Bias at Morphos Gallery
Having undermined the concept of a single "master narrative" in favor of multiple, equally valid narratives, postmodernism and its adherents in the visual arts are increasingly stymied in their attempts to present a cohesive and meaningful visual message. Pursuing a particular postmodern affectation, many recent curatorial strategies have taken up linguistic deconstruction, playing on the embodied and designated meanings implied in some selected word.
The numerous meanings inherent in the word "bias" form a rough framework for a recent five-person show at the Morphos Gallery in San Francisco. Two definitions supplied by the typical college dictionary for "bias" - "a line cutting diagonally across the grain of fabric" and "preference or inclination that inhibits impartial judgment; prejudice" - suggest numerous metaphorical possibilities. If nothing else, Bias succeeded in suggesting the liberating power of a sharp pair of shears.
Of the featured artists, Marcia Binnendyk is easily the standout. Her purgative stuffed animals dominate the exhibition, with exceptional presence and horrific attraction. Chewing up the ephemera of a stereotypical Disneyesque American childhood, Binnendyk regurgitates a menagerie of fearsome furry figurines. Her Mr. and Mrs. Papa Mickey references Grant Wood's American Gothic, taking its satiric edge to darker, more revealing depths. Standing in a paternal attitude with his red plastic picnic fork, Papa Mickey's distended guts - an assortment of beads, marbles, cloth fragments, costume jewelry - are barely contained by a manic lacework of thread, string and floss.
Binnendyk continues this shredding of popular culture with Mickey Rat, Bunny with Exploding Head and The Golden Bird, each offering an intestinal cascade of cultural totems that include golden-tressed doll heads, fragments of Sesame Street characters, and even a clear plastic drumming Energizer bunny. Her work suggests a desperate attempt to refashion sanity out of insipid social stimuli; to bind with thread the exposed scabs of market-crazed, late-capitalist society. Binnedyk's hideous and cuddly creations are a commentary on the deceptions, illusions and outright lies that "bind" together a gaudy and superficial polity. They also point to the alienation such a culture produces, where people seek vainly for comfort from inanimate stuffed animals instead of from each other.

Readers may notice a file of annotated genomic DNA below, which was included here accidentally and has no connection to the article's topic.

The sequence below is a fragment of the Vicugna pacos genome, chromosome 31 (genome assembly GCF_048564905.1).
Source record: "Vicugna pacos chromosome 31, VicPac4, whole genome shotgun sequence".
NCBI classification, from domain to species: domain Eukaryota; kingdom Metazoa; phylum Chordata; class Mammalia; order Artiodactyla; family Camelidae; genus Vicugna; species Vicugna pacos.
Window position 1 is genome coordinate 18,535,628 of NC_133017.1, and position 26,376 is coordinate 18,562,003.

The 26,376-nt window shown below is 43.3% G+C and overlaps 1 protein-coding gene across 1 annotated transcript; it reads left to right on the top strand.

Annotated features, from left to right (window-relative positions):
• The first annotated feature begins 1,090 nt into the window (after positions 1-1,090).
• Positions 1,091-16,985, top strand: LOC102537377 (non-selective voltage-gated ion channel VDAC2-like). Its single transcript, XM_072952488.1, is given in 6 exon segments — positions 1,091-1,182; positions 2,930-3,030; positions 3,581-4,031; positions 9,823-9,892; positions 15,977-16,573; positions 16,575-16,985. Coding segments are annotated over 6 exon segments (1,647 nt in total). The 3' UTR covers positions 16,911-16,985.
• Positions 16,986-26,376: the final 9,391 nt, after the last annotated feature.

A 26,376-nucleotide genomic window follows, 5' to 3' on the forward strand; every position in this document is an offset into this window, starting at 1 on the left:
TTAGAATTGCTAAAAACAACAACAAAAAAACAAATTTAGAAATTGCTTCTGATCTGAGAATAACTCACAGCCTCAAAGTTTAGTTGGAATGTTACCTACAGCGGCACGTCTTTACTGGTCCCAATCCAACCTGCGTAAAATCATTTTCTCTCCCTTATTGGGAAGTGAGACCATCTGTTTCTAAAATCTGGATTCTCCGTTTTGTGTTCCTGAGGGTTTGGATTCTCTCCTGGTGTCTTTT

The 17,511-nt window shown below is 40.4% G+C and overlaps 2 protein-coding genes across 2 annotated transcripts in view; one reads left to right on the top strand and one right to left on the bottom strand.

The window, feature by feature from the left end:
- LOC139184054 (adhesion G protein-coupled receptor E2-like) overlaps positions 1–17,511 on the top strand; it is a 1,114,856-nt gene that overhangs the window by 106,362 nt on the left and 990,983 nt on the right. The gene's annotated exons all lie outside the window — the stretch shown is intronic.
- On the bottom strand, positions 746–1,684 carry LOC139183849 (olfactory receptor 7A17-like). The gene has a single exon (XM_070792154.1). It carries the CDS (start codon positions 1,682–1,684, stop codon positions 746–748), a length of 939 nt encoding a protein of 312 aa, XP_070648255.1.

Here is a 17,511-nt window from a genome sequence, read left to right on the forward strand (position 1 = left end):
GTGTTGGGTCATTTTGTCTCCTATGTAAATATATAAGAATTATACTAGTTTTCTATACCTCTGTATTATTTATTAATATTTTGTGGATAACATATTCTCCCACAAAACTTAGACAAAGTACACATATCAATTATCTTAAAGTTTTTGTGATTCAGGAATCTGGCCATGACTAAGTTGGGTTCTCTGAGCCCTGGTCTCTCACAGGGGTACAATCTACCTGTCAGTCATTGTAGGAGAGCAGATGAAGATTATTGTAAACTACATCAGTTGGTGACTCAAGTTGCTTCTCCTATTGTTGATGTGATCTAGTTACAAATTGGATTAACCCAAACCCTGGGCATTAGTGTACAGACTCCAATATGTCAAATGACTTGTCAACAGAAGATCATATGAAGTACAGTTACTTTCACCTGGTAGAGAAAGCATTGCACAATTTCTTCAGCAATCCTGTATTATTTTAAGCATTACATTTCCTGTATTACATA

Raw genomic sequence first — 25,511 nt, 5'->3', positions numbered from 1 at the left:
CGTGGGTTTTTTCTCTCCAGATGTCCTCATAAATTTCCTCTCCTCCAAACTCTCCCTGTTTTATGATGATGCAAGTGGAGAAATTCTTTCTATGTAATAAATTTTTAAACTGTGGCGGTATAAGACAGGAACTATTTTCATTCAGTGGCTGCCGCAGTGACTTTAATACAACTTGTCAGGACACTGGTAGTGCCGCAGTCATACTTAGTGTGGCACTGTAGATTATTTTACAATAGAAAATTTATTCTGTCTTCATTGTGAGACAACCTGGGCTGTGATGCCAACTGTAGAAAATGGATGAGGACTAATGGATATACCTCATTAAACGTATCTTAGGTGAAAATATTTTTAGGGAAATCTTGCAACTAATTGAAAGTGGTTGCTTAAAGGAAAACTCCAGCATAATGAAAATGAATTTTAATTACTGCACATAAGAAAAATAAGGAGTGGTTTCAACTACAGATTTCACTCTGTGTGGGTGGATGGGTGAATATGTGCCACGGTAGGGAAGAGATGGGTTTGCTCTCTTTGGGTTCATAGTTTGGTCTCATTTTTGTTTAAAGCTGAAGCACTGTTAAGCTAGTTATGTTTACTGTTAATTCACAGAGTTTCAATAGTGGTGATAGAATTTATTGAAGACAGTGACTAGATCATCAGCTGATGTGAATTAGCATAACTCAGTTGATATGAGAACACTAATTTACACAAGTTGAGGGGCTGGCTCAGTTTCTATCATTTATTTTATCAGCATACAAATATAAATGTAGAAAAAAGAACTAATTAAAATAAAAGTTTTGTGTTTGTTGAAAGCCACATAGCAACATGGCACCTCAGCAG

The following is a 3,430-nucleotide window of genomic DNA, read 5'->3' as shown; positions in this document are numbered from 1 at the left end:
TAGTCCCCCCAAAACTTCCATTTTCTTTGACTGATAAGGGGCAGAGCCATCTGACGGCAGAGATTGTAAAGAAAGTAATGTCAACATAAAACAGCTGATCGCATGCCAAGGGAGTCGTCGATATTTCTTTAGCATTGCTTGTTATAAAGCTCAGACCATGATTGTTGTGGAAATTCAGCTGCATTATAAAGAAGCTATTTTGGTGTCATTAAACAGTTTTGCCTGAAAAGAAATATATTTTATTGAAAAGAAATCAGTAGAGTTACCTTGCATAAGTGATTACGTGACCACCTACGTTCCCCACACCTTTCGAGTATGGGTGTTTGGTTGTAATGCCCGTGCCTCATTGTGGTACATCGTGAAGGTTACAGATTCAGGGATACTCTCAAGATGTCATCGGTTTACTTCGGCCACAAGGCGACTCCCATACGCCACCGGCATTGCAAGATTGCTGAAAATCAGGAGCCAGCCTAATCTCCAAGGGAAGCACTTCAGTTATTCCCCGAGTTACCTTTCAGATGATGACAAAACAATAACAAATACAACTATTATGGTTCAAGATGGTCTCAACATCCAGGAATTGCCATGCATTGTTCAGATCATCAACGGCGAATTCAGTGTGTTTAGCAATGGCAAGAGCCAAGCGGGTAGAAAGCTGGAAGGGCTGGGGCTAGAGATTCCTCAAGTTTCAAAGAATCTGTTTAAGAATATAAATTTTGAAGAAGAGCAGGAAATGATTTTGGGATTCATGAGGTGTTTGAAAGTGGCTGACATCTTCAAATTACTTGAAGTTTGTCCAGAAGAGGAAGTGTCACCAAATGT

Bias also featured several pieces by Timothy Cummings, the most effective of which was the decidedly unsubtle The Grand Gesture of a Sexual Deviant. A gruesome, pinkish puppet with an daring, toothy expression dangles from the ceiling, holding a pair of shears in one hand, in the other a threaded needle. Below him, resting on a green stepstool, are his genitals. Rather than impotence, the figure stitches the wound with determined ferocity, asserting that sexuality is something achieved, not bestowed. Cummings' other work - primarily well-rendered figurative paintings - also explored sexual ambiguity, often repeating the scissors-as-liberating-agent motif.
The other three artists create work that is more subtle. Constance Tell's mixed-media wall piece Pledge shows diving figures and other random objects - an anchor, part of a spine, a gun, a brain stem - circulating about a target superimposed upon McCall's sewing patterns. To the instructions provided to the garment maker ("Interface to this line"), Tell has added her own admonitions: "Struggle if you have to" and "Create justice wherever you are." Life seldom fits some objective pattern defined by faceless authority, Tell implies, but is a much more fluid and creative endeavor.
Stephanie Wilger's three large-scale sculptural assemblages evoke the constriction and formality of contemporary life. The best piece is Lovers, in which a pair of green figures float in a snug, filament-lined shell, suggesting the manner in which socially created restraints bind and contain even the most intimate of relations. Wilger's other two pieces are more enigmatic. Longing presents several sperm circling an egg contained by a condom-like cloth, representing the barriers to the realization of ideas. The symbolically loaded Pendulum shows a fetus-like object hanging from a 10-foot cross draped in a sheer white bridal gown, again revealing the way organized religion and restrictive social convention crucify human - especially female - potentiality. Miriam Hitchcock rounds out Bias with well-fabricated but rather pedestrian wall pieces, in which figurative elements float among pale color fields.
- Paul Dorn
Bias closed September 5 at Morphos Gallery, San Francisco
Paul Dorn is a San Francisco-based freelance writer
Originally appeared in the October 1995 issue of Artweek, published in San Jose, California..
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